"Oh, do stop it, Ross," laughed Glynnis, Gwendolyn's twelve-year-old sister. She twined an arm through his and tossed her flowing auburn curls. "If you'll leave the poor creature alone, I'll let you steal a kiss later."
Gwendolyn's eleven-year-old sister, Nessa, whose silky straight hair was a shade more gold than red, captured his ocher arm, pouting prettily. "Keep your lips to yourself, wench. He's already promised his kisses to me."
"Don't fret, lasses." Ross squeezed them both until they squealed. "I've kisses enough to go 'round. Although 'twould take more kisses than I've got to go 'round that sister of yers."
Gwendolyn couldn't stop herself from replying. "Go away, Ross, and leave me alone!"
"And what will you do if I don't? Sit on me?"
Glynnis and Nessa made a halfhearted attempt to smother their giggles with their hands. The rest of Ross's companions roared with laughter.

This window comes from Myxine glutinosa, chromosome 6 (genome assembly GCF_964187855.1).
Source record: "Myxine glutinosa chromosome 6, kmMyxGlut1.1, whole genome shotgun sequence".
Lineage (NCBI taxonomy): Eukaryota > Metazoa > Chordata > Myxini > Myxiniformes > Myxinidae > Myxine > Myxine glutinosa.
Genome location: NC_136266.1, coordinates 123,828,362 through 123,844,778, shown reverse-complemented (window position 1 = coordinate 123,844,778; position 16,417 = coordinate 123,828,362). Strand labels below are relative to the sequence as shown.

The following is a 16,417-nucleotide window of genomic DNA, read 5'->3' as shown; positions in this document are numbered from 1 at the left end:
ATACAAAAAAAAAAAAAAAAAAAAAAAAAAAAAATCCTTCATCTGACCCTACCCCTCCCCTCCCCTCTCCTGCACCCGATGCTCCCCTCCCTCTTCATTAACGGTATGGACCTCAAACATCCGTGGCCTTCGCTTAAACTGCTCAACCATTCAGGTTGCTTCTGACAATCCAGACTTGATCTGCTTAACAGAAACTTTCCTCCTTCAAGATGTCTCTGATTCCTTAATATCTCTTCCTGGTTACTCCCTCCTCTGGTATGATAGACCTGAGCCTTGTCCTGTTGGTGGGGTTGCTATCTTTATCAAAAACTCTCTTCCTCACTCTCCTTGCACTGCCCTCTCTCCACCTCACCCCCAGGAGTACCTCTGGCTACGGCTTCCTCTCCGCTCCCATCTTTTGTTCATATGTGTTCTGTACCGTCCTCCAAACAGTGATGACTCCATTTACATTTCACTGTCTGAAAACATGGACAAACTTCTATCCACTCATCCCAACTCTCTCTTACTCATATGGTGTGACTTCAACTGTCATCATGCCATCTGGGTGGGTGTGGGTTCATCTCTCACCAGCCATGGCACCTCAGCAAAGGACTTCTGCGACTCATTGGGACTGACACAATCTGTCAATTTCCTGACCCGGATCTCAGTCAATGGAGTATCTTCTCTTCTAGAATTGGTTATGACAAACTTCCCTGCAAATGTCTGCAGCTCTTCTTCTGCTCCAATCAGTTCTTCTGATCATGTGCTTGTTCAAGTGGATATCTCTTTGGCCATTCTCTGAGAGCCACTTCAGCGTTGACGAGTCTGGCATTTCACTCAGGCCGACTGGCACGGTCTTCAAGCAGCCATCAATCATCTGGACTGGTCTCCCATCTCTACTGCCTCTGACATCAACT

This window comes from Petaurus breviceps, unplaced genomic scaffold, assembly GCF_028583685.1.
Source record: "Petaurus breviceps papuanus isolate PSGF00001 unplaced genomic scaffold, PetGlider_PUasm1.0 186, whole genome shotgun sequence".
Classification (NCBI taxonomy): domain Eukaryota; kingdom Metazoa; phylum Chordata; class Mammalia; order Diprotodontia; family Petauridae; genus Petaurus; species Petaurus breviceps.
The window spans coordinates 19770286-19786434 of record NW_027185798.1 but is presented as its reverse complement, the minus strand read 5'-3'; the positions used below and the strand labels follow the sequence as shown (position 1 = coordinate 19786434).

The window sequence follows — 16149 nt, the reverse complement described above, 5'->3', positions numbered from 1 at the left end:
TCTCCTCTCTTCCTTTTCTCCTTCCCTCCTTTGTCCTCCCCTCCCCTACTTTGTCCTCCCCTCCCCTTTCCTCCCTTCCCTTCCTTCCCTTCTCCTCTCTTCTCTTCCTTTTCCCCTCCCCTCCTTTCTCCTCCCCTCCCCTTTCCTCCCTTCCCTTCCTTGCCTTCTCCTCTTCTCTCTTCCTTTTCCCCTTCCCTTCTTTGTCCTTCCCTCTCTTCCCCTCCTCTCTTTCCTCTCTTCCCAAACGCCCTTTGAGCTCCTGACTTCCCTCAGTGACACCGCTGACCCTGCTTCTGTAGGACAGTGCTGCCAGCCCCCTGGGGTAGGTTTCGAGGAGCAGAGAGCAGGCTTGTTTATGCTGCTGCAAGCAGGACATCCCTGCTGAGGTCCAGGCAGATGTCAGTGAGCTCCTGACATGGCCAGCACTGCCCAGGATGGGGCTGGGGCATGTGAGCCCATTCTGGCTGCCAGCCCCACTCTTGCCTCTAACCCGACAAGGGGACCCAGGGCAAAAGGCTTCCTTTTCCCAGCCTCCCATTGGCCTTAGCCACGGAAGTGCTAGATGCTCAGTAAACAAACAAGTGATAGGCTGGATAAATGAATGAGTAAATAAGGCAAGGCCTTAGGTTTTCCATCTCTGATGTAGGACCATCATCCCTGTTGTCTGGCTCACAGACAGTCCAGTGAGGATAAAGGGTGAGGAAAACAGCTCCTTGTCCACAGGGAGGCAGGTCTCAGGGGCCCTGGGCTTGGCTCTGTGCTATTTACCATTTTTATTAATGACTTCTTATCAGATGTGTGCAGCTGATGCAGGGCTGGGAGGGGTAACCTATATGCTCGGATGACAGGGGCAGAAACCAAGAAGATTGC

Then an unfamiliar voice sliced through their merriment. "You heard the lady. Leave her be."
Bernard MacCullough's voice was both smoother and deeper than Gwendolyn had imagined. And he'd called her a lady! But her wonder over chat was quickly overtaken by mortification as she realized he must have heard the entire exchange. As she looked through the branches, all she could see of her defender...
The Bride and the Beast
By: Teresa Medeiros